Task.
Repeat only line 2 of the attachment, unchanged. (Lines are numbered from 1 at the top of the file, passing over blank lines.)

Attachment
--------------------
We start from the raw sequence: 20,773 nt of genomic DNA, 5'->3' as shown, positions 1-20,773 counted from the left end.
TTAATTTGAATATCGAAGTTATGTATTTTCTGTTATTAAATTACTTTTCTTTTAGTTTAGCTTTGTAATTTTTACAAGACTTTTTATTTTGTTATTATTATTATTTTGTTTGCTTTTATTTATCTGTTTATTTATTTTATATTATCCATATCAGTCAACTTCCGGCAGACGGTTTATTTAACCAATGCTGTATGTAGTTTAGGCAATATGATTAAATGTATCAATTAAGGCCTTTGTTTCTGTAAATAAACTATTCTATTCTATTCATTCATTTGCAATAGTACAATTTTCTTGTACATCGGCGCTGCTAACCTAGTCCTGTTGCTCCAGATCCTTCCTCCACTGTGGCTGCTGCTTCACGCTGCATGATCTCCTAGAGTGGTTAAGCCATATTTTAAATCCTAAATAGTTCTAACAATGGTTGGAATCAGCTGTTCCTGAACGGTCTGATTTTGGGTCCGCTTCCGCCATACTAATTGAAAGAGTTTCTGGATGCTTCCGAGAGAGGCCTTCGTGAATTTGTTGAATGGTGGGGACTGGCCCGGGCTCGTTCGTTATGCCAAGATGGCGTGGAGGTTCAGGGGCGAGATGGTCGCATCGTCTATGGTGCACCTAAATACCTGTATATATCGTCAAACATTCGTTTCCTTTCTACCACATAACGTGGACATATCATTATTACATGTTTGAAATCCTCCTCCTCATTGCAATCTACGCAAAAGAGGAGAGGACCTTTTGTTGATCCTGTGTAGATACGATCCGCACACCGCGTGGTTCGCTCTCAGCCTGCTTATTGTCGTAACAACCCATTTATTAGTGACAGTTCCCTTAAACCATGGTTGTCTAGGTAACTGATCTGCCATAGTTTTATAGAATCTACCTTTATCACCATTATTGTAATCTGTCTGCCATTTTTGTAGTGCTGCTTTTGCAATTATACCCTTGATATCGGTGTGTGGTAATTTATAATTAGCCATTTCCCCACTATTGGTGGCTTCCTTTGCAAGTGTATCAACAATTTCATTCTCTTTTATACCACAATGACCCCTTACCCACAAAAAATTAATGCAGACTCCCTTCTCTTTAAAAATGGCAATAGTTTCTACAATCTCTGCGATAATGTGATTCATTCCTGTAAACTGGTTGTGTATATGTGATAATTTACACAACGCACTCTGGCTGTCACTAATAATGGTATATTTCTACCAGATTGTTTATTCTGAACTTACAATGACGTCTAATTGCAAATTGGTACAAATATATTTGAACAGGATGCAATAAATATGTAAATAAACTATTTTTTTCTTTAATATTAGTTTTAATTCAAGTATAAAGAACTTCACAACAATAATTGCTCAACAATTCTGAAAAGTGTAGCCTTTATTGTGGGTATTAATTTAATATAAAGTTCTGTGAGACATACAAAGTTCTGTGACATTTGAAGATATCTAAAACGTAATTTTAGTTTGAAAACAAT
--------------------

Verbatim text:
TTAATTTGAATATCGAAGTTATGTATTTTCTGTTATTAAATTACTTTTCTTTTAGTTTAGCTTTGTAATTTTTACAAGACTTTTTATTTTGTTATTATTATTATTTTGTTTGCTTTTATTTATCTGTTTATTTATTTTATATTATCCATATCAGTCAACTTCCGGCAGACGGTTTATTTAACCAATGCTGTATGTAGTTTAGGCAATATGATTAAATGTATCAATTAAGGCCTTTGTTTCTGTAAATAAACTATTCTATTCTATTCATTCATTTGCAATAGTACAATTTTCTTGTACATCGGCGCTGCTAACCTAGTCCTGTTGCTCCAGATCCTTCCTCCACTGTGGCTGCTGCTTCACGCTGCATGATCTCCTAGAGTGGTTAAGCCATATTTTAAATCCTAAATAGTTCTAACAATGGTTGGAATCAGCTGTTCCTGAACGGTCTGATTTTGGGTCCGCTTCCGCCATACTAATTGAAAGAGTTTCTGGATGCTTCCGAGAGAGGCCTTCGTGAATTTGTTGAATGGTGGGGACTGGCCCGGGCTCGTTCGTTATGCCAAGATGGCGTGGAGGTTCAGGGGCGAGATGGTCGCATCGTCTATGGTGCACCTAAATACCTGTATATATCGTCAAACATTCGTTTCCTTTCTACCACATAACGTGGACATATCATTATTACATGTTTGAAATCCTCCTCCTCATTGCAATCTACGCAAAAGAGGAGAGGACCTTTTGTTGATCCTGTGTAGATACGATCCGCACACCGCGTGGTTCGCTCTCAGCCTGCTTATTGTCGTAACAACCCATTTATTAGTGACAGTTCCCTTAAACCATGGTTGTCTAGGTAACTGATCTGCCATAGTTTTATAGAATCTACCTTTATCACCATTATTGTAATCTGTCTGCCATTTTTGTAGTGCTGCTTTTGCAATTATACCCTTGATATCGGTGTGTGGTAATTTATAATTAGCCATTTCCCCACTATTGGTGGCTTCCTTTGCAAGTGTATCAACAATTTCATTCTCTTTTATACCACAATGACCCCTTACCCACAAAAAATTAATGCAGACTCCCTTCTCTTTAAAAATGGCAATAGTTTCTACAATCTCTGCGATAATGTGATTCATTCCTGTAAACTGGTTGTGTATATGTGATAATTTACACAACGCACTCTGGCTGTCACTAATAATGGTATATTTCTACCAGATTGTTTATTCTGAACTTACAATGACGTCTAATTGCAAATTGGTACAAATATATTTGAACAGGATGCAATAAATATGTAAATAAACTATTTTTTTCTTTAATATTAGTTTTAATTCAAGTATAAAGAACTTCACAACAATAATTGCTCAACAATTCTGAAAAGTGTAGCCTTTATTGTGGGTATTAATTTAATATAAAGTTCTGTGAGACATACAAAGTTCTGTGACATTTGAAGATATCTAAAACGTAATTTTAGTTTGAAAACAAT